Historically, before the introduction of Assumpsit, contractual actions in English law were Debt, Detinue, Account and Covenant, which were all based on non parol formalize contracts.(James Barr: The History of Parol Contracts Prior to Assumpsit) The most important contractual theory for our immediate case was the action in Covenant. As it applied to merchant transactions and everyday commerce, Covenant was the most common contractual complaint. “Before 1200, there was a royal writ in the form of praecipe to enforce covenants, and the formula settled in the 13th century was ‘order the defendant to keep the covenant’ made between him and the plaintiff,” however by “1321… royal judges had decided that the only acceptable evidence of a covenant in the royal courts was deed-a written document under a seal.” (J.H. Baker, An Introduction to English Legal History pg. 318)

In addition to the procedural requirements which made covenant a difficult claim to prove, claimants were also limited by the remedies offered by the action. The formulaic remedy, ordered the defendant to keep the covenant contemplated, therefore requiring specific performance. (Ibid) While covenant proceedings shifted in later years allowing more liberal remedies, at the time of Chandelor, their rigidity made them a difficult form of action for medieval claimants. As applied to the facts of the Chandelor case, it is evident how specific performance was not ideal. In the arena of merchant transactions, where one simply wanted a refund, specific performance was not the choice remedy and left the medieval plaintiff with few options.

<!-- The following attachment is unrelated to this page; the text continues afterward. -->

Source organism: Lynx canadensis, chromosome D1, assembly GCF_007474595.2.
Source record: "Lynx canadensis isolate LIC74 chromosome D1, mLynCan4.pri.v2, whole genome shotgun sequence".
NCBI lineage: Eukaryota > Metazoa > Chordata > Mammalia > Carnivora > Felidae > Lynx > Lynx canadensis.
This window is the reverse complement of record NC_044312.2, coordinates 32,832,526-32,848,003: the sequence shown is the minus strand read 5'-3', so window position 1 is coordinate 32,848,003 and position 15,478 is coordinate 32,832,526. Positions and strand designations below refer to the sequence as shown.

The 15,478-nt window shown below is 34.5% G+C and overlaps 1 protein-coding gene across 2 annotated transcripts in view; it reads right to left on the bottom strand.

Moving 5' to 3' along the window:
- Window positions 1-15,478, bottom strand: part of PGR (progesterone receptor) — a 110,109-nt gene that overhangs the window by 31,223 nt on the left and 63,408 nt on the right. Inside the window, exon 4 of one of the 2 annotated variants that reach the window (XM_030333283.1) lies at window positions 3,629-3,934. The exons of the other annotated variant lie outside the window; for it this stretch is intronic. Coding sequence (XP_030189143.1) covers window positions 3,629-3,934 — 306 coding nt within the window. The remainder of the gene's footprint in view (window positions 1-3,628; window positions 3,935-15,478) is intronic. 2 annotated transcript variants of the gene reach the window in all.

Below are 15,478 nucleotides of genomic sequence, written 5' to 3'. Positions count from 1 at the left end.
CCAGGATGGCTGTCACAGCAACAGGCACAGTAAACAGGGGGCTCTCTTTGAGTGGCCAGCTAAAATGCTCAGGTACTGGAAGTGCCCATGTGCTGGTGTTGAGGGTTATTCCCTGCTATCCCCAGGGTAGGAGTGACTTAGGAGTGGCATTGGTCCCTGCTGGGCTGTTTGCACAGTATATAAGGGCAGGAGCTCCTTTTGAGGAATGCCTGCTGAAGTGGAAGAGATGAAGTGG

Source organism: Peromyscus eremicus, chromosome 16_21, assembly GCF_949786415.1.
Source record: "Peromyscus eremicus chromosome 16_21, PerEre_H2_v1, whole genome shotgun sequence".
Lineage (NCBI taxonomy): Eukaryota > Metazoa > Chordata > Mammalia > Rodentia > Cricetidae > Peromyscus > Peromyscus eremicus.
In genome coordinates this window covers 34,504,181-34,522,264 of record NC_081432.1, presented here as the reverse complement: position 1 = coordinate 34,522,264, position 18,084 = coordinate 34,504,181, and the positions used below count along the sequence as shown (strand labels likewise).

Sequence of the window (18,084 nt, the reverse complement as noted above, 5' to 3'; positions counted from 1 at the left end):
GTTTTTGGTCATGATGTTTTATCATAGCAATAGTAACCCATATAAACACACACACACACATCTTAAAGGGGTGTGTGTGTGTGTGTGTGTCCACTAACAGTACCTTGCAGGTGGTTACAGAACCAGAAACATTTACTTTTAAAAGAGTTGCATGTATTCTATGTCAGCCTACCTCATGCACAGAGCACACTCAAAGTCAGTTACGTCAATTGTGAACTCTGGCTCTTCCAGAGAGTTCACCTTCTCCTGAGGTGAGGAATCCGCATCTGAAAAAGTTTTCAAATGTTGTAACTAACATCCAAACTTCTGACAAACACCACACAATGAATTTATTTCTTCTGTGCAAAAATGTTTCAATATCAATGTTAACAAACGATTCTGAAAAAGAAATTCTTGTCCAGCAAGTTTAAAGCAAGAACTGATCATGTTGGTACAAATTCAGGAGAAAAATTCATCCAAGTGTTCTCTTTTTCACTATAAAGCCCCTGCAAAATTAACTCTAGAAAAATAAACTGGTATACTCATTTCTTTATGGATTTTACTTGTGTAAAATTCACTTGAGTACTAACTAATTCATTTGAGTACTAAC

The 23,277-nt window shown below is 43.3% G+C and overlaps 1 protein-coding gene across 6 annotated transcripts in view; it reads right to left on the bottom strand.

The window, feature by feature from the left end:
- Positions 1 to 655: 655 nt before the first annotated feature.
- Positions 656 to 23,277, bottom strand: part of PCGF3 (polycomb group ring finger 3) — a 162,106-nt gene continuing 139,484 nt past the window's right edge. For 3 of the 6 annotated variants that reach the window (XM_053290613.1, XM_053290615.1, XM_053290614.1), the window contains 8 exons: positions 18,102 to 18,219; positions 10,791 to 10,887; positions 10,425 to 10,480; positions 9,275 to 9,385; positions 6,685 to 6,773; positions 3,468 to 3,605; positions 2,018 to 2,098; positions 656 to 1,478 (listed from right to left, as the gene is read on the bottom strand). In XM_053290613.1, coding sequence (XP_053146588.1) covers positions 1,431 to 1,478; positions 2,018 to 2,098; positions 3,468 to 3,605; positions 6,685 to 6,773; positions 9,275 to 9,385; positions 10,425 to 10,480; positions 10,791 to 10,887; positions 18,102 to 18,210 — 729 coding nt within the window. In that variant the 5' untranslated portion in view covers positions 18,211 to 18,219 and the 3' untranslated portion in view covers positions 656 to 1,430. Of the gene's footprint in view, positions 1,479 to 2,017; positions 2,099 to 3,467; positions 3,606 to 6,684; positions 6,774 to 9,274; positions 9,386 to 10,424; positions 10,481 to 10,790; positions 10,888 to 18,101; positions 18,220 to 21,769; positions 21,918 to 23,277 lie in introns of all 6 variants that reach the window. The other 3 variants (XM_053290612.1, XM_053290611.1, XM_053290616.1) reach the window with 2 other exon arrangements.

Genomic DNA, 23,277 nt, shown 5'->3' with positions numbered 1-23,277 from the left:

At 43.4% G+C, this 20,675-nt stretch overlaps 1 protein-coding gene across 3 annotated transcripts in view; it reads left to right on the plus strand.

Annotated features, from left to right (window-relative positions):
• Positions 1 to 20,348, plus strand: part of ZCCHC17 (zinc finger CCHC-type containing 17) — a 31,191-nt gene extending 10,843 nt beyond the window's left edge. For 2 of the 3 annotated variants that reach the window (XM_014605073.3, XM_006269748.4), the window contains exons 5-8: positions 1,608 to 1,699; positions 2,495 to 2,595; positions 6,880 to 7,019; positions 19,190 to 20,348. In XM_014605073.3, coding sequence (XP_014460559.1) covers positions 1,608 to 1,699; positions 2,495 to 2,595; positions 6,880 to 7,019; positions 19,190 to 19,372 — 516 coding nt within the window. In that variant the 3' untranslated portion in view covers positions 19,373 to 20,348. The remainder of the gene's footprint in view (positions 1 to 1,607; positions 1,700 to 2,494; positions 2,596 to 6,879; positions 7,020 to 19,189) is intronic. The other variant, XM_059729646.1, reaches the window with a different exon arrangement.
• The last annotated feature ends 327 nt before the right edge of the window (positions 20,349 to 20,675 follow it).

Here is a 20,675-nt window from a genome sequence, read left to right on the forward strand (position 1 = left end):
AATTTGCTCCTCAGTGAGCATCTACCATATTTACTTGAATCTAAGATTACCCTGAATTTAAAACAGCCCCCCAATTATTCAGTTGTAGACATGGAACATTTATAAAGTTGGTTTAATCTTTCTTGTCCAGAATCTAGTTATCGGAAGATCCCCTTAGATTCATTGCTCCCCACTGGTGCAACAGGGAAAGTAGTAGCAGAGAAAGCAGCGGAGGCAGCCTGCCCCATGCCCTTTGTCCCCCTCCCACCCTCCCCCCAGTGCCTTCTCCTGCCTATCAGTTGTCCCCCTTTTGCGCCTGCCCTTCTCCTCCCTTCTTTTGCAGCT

Warranty, Tort and Covenant Parallels

Because of the procedural requirements of actions sounding in covenant, and other restrictions of contractual claims, actions upon contracts had to subvert the hurdles put in place by the pleading standards of the day. The requirement of written deed was one of the most onerous restrictions for access to the King’s Courts (although remedy laid in many municipal courts without deeds) as most transactions were done without them and merchants had little incentive to add them when faced with liability. As a result, plaintiffs shifted their claims in attempts to circumvent the procedural restrictions of covenant.

In contractual cases of misfeasance, or where an undertaking was made, and performed poorly the courts began to uphold these actions as a tortuous action of trespass, which did not need to be proven by deed. “The cases of 1374 and 1388 show that, although action layed for the wrong, the undertaking was recognized both as covenant and as being part of the cause of action…where trespass was brought for an act of misfeasance, and no one suggested that there should be a deed. ” (Baker,331) Where plaintiffs would be barred from bringing claims under the older contractual notions of covenant, the court’s shift turned on the separation of these claims into parts sounding in contract and others sounding in tort. Where a plaintiff complained not of the failure to perform a contract, but its impartial or poor performance an action of trespass was available for the suffering of the plaintiff due to his poorly performed result. (Brown, 332) This action concurrently evolved with the contractual action of Assumpsit, which eventually provided remedy for poorly performed undertakings.